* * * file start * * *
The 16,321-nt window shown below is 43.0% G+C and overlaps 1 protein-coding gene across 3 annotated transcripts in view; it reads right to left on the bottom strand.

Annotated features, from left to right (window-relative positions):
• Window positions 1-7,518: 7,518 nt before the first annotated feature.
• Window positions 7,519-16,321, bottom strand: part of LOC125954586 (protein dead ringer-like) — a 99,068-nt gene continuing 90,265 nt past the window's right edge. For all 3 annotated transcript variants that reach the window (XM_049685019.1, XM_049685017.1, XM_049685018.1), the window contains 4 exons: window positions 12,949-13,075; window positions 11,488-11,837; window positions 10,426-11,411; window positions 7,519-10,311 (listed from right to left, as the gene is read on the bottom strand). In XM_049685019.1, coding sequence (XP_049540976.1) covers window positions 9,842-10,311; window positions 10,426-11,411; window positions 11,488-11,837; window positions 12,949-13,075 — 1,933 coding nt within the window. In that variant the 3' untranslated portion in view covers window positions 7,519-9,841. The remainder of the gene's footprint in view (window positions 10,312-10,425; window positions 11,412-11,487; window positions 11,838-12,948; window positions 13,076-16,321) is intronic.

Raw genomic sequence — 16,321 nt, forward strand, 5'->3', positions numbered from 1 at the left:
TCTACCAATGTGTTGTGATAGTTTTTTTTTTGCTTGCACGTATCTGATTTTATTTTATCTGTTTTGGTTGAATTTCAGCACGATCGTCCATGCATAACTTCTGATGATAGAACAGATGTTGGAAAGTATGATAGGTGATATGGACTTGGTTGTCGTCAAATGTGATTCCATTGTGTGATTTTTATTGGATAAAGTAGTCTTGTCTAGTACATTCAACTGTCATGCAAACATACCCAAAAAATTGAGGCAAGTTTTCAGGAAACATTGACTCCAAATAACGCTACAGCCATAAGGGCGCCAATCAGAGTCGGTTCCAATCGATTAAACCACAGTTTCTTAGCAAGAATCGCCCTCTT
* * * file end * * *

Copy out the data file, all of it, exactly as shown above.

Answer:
The 16,321-nt window shown below is 43.0% G+C and overlaps 1 protein-coding gene across 3 annotated transcripts in view; it reads right to left on the bottom strand.

Annotated features, from left to right (window-relative positions):
• Window positions 1-7,518: 7,518 nt before the first annotated feature.
• Window positions 7,519-16,321, bottom strand: part of LOC125954586 (protein dead ringer-like) — a 99,068-nt gene continuing 90,265 nt past the window's right edge. For all 3 annotated transcript variants that reach the window (XM_049685019.1, XM_049685017.1, XM_049685018.1), the window contains 4 exons: window positions 12,949-13,075; window positions 11,488-11,837; window positions 10,426-11,411; window positions 7,519-10,311 (listed from right to left, as the gene is read on the bottom strand). In XM_049685019.1, coding sequence (XP_049540976.1) covers window positions 9,842-10,311; window positions 10,426-11,411; window positions 11,488-11,837; window positions 12,949-13,075 — 1,933 coding nt within the window. In that variant the 3' untranslated portion in view covers window positions 7,519-9,841. The remainder of the gene's footprint in view (window positions 10,312-10,425; window positions 11,412-11,487; window positions 11,838-12,948; window positions 13,076-16,321) is intronic.

Raw genomic sequence — 16,321 nt, forward strand, 5'->3', positions numbered from 1 at the left:
TCTACCAATGTGTTGTGATAGTTTTTTTTTTGCTTGCACGTATCTGATTTTATTTTATCTGTTTTGGTTGAATTTCAGCACGATCGTCCATGCATAACTTCTGATGATAGAACAGATGTTGGAAAGTATGATAGGTGATATGGACTTGGTTGTCGTCAAATGTGATTCCATTGTGTGATTTTTATTGGATAAAGTAGTCTTGTCTAGTACATTCAACTGTCATGCAAACATACCCAAAAAATTGAGGCAAGTTTTCAGGAAACATTGACTCCAAATAACGCTACAGCCATAAGGGCGCCAATCAGAGTCGGTTCCAATCGATTAAACCACAGTTTCTTAGCAAGAATCGCCCTCTT